This past December I entered the lottery for the New York City marathon for the fourth time in my life, and was admitted. FINALLY I’m getting the chance to live out one of my lifelong dreams of running 26.2 miles in the city in which I’ve learned some of my most important life lessons. To have the opportunity to meet this challenge head on, means the whole world to me, and every day that I go running, I just picture all of my Rocky Balboa-esque workouts culminating in that final moment when my mind has conquered matter, and I’m dashing across the finish line.

Another challenge presented itself this past December too—I discovered I have an auto-immune disorder called alopecia areta that causes my hair to fall out in patches sporadically. While otherwise perfectly healthy, I have absolutely no control over what my hair will look like the next day, and eventually, if my body doesn’t respond to treatment (cortisone injections in my scalp once a month), I could end up totally bald.

You can imagine that for a woman, not having any control over how I’m going to look is incredibly frustrating, and it’s made me consider how drastically others’ perceptions of me could shift in the next year or so. But surprisingly (even to me), I’m not that upset. I’ve had a lot of time since December to reflect on what my condition really is in the grand scheme of things. I’m not dying. Being bald wouldn’t change who I am fundamentally. There are so many worse things that can happen to a person. I have friends who are battling cancer, mourning the losses of their parents, and learning how to live their life again with only one leg. So whenever I start to feel sorry for myself for a little hair falling out, I remember that for now, I can still go for a run. Who knows? Maybe if I end up totally bald, the lack of extra wind resistance will shave a couple minutes off my marathon time? : )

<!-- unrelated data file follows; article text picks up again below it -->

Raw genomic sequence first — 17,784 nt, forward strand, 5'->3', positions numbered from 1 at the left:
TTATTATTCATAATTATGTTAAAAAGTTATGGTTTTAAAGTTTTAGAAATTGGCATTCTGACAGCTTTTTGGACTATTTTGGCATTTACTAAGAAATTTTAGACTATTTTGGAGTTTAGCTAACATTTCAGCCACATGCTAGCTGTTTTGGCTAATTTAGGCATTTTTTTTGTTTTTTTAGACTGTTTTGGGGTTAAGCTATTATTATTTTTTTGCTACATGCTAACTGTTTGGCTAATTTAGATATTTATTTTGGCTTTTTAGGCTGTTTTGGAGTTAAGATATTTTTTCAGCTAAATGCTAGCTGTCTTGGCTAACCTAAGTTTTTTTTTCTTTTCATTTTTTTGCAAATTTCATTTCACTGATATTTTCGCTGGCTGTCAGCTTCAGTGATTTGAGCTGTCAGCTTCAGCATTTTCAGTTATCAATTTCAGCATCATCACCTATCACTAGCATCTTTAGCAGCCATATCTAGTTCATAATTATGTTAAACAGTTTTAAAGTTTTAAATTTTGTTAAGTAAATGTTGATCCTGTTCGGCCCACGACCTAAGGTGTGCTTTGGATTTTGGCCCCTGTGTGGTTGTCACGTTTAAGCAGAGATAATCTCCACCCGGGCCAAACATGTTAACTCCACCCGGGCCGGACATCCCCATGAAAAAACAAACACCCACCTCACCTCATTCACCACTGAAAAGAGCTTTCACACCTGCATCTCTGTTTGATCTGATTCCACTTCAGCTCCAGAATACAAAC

she is losing patches of hair

It’s tough not being able to do something you’ve been able to your whole life. It’s tough not having control while your body changes. I know playing tennis and putting your hair up are in two totally different ballparks, but I think I can empathize with the sentiment. We’re all constantly on a journey to achieve and to perfect ourselves despite the wear and tear that comes with living. But maybe if you stay off of your knee for a while, you’ll have the opportunity to pull something else out of yourself you didn’t know was there. Maybe you’re a world class chess player? Maybe you’ll spend more time rowing and find that it’s something you love?